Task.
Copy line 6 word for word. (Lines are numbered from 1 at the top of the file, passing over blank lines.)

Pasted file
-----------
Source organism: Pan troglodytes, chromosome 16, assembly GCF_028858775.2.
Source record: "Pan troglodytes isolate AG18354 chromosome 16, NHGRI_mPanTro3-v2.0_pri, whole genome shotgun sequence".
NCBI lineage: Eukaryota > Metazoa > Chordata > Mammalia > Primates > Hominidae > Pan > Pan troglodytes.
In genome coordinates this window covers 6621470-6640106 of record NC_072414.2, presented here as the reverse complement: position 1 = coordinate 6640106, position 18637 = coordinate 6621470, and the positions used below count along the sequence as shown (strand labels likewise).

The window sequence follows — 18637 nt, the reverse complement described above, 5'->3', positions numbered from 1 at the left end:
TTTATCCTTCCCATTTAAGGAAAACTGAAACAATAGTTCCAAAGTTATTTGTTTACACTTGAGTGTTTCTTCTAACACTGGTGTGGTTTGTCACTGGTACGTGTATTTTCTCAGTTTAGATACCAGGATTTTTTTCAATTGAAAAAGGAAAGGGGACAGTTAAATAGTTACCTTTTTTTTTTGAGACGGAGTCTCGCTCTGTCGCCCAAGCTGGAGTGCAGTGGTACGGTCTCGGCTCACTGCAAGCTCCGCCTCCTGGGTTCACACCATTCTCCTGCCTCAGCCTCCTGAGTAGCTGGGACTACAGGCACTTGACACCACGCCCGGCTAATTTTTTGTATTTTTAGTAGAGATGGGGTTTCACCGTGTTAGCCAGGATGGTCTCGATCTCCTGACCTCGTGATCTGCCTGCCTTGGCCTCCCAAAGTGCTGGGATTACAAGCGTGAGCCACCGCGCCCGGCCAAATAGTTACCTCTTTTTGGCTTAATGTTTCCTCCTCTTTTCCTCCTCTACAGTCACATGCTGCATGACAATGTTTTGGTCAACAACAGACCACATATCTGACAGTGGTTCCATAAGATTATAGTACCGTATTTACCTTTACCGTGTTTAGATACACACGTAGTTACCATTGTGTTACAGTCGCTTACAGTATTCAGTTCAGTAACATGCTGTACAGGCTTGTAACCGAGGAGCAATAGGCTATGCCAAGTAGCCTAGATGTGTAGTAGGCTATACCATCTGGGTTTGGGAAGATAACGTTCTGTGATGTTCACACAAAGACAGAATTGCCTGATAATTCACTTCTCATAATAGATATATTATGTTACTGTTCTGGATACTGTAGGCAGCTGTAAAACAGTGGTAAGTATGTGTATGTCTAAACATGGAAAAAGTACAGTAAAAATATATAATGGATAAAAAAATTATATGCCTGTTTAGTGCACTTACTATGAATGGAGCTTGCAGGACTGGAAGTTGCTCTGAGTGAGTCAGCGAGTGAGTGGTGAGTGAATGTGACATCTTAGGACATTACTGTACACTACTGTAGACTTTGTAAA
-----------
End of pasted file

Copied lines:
TTTATCCTTCCCATTTAAGGAAAACTGAAACAATAGTTCCAAAGTTATTTGTTTACACTTGAGTGTTTCTTCTAACACTGGTGTGGTTTGTCACTGGTACGTGTATTTTCTCAGTTTAGATACCAGGATTTTTTTCAATTGAAAAAGGAAAGGGGACAGTTAAATAGTTACCTTTTTTTTTTGAGACGGAGTCTCGCTCTGTCGCCCAAGCTGGAGTGCAGTGGTACGGTCTCGGCTCACTGCAAGCTCCGCCTCCTGGGTTCACACCATTCTCCTGCCTCAGCCTCCTGAGTAGCTGGGACTACAGGCACTTGACACCACGCCCGGCTAATTTTTTGTATTTTTAGTAGAGATGGGGTTTCACCGTGTTAGCCAGGATGGTCTCGATCTCCTGACCTCGTGATCTGCCTGCCTTGGCCTCCCAAAGTGCTGGGATTACAAGCGTGAGCCACCGCGCCCGGCCAAATAGTTACCTCTTTTTGGCTTAATGTTTCCTCCTCTTTTCCTCCTCTACAGTCACATGCTGCATGACAATGTTTTGGTCAACAACAGACCACATATCTGACAGTGGTTCCATAAGATTATAGTACCGTATTTACCTTTACCGTGTTTAGATACACACGTAGTTACCATTGTGTTACAGTCGCTTACAGTATTCAGTTCAGTAACATGCTGTACAGGCTTGTAACCGAGGAGCAATAGGCTATGCCAAGTAGCCTAGATGTGTAGTAGGCTATACCATCTGGGTTTGGGAAGATAACGTTCTGTGATGTTCACACAAAGACAGAATTGCCTGATAATTCACTTCTCATAATAGATATATTATGTTACTGTTCTGGATACTGTAGGCAGCTGTAAAACAGTGGTAAGTATGTGTATGTCTAAACATGGAAAAAGTACAGTAAAAATATATAATGGATAAAAAAATTATATGCCTGTTTAGTGCACTTACTATGAATGGAGCTTGCAGGACTGGAAGTTGCTCTGAGTGAGTCAGCGAGTGAGTGGTGAGTGAATGTGACATCTTAGGACATTACTGTACACTACTGTAGACTTTGTAAA